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Juvenile Absence Epilepsy

Medically reviewed by Last updated on Apr 2, 2024.

What is juvenile absence epilepsy (JAE)?

JAE is a brain disorder that causes your child to have absence seizures. A seizure is an episode of abnormal brain activity. An absence seizure causes your child to stare without being aware of his or her surroundings. This usually lasts for up to 45 seconds. The seizure starts and stops suddenly. Your child then goes back to the activity he or she was doing before the seizure. Your child is not aware that the seizure happened. They often happen during exercise. JAE usually starts between 10 and 12 years of age. It may begin at age 9 or up to age 16. Children usually continue to have the seizures as adults. Most children also develop another type of seizure called a tonic-clonic seizure. This is a seizure that causes convulsions.

What are the signs and symptoms of JAE?

How is JAE diagnosed?

Your child's healthcare provider will ask about your child's health conditions and what medicines he or she takes. Tell the provider when your child's symptoms began. Describe what your child was doing before an episode began and how long it lasted. Your child may also need any of the following:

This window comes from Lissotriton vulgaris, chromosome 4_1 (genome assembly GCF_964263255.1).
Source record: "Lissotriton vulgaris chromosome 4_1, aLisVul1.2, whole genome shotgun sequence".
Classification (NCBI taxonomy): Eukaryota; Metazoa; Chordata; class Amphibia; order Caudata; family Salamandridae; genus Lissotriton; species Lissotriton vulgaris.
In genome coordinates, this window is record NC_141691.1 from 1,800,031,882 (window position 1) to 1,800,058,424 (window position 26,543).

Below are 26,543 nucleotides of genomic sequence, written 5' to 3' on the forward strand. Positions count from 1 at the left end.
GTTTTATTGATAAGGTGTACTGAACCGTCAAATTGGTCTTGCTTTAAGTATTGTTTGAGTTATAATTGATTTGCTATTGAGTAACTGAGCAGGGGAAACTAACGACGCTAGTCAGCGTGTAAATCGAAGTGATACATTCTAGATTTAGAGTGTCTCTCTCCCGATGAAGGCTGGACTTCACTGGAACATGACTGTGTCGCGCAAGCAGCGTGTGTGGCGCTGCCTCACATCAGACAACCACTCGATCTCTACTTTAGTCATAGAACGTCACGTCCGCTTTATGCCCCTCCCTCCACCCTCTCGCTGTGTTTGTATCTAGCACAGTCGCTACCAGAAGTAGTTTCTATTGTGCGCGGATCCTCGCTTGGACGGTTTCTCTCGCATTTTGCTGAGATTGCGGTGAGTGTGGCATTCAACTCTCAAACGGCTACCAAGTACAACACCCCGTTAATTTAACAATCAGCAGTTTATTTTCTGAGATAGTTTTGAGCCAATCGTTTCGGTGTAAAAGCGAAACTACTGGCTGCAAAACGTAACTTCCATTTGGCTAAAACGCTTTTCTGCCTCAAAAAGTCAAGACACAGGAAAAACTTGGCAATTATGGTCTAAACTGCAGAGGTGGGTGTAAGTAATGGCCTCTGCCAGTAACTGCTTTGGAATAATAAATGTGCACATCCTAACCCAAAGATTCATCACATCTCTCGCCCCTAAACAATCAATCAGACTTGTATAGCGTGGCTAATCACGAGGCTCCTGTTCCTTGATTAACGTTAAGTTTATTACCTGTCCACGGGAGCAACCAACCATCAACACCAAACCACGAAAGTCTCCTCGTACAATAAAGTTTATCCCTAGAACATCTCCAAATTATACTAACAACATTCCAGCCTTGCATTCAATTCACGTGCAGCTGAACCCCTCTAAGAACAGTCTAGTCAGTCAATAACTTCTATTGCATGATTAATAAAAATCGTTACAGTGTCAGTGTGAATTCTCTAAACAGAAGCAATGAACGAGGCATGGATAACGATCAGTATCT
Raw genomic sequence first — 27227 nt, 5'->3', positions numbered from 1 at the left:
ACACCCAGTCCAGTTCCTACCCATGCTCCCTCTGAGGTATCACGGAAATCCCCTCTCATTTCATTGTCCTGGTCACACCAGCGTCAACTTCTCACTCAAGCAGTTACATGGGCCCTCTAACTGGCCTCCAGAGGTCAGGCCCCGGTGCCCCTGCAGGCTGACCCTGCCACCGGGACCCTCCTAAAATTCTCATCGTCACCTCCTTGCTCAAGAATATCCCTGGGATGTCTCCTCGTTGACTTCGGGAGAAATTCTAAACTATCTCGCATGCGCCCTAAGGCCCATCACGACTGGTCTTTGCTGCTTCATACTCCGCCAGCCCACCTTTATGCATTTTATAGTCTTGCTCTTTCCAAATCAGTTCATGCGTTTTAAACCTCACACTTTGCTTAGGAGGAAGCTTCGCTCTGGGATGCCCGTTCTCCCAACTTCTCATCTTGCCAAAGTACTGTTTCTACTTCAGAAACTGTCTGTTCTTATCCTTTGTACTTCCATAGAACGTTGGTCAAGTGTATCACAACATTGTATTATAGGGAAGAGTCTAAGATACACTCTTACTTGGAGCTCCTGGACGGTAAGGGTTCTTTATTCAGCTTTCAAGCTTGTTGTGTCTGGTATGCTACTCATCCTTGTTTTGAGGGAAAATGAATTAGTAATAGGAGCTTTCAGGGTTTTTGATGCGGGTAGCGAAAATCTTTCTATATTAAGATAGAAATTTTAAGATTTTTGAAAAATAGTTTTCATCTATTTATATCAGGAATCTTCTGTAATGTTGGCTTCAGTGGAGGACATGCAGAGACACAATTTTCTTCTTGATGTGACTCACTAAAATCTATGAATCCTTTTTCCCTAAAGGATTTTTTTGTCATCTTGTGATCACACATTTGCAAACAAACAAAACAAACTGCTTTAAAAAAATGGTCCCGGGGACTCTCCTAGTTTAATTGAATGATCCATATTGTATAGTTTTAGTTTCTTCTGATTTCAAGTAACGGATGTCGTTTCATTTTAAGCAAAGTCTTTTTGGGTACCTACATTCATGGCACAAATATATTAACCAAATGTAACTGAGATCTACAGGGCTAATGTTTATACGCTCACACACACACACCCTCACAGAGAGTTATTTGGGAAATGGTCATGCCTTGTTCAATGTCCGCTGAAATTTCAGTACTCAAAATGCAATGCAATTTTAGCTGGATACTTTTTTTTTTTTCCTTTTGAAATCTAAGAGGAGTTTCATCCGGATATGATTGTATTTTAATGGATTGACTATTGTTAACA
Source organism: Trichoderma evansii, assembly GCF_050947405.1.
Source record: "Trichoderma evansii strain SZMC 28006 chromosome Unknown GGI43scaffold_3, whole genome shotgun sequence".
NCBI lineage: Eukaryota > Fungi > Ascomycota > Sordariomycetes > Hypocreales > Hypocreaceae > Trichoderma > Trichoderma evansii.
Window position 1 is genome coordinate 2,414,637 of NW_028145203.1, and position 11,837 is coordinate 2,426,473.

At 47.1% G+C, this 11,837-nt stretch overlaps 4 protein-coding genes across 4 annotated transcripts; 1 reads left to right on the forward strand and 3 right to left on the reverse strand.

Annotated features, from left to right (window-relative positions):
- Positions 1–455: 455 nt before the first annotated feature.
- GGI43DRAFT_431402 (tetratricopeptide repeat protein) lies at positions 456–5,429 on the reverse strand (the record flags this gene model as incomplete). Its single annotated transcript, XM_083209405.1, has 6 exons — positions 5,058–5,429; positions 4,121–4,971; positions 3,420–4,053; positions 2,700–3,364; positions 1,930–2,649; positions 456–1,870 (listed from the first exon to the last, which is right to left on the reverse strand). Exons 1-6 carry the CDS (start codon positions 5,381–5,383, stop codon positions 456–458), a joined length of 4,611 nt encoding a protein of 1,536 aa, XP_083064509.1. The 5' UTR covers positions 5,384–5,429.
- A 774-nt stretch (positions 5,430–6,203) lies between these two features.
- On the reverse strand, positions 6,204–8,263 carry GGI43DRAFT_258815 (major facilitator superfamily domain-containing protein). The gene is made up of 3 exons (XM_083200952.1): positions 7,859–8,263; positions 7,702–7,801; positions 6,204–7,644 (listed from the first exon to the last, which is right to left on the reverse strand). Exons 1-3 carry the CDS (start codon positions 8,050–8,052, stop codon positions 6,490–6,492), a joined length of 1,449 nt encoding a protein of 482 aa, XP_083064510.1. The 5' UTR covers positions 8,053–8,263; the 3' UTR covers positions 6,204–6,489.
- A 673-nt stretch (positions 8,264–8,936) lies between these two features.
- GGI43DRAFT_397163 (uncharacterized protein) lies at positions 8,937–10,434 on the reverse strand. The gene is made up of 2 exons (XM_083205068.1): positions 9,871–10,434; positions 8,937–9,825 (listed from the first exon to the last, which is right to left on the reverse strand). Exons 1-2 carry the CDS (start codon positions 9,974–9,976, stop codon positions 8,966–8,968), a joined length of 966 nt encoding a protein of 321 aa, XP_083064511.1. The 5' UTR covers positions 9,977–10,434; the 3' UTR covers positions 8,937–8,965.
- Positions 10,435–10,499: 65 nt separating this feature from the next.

How is JAE treated?

Medicines will help control the seizures. Your child may need medicine daily to prevent seizures. Do not let your child stop taking his or her medicine unless directed by a healthcare provider.

What can I do to support my child?

What can I do to help manage or prevent my child's seizures?

What do I need to know about stopping my child's medicine?

Your child's healthcare provider can help you understand and make decisions about antiseizure medicines. Your child will need to have no seizures for a period of time, such as 18 to 24 months. Then you and the provider can decide if your child should continue taking the medicine. The provider will lower your child's dose over a certain period of time. Seizures might happen again while your child stops taking the medicine, or after he or she stops. Rarely, these seizures no longer respond to medicines. Tests such as an EEG may be useful in helping you and your child's provider make medicine decisions.

When should I call my child's doctor?

Care Agreement

You have the right to help plan your child's care. Learn about your child's health condition and how it may be treated. Discuss treatment options with your child's healthcare providers to decide what care you want for your child. The above information is an educational aid only. It is not intended as medical advice for individual conditions or treatments. Talk to your doctor, nurse or pharmacist before following any medical regimen to see if it is safe and effective for you.

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Further information

Always consult your healthcare provider to ensure the information displayed on this page applies to your personal circumstances.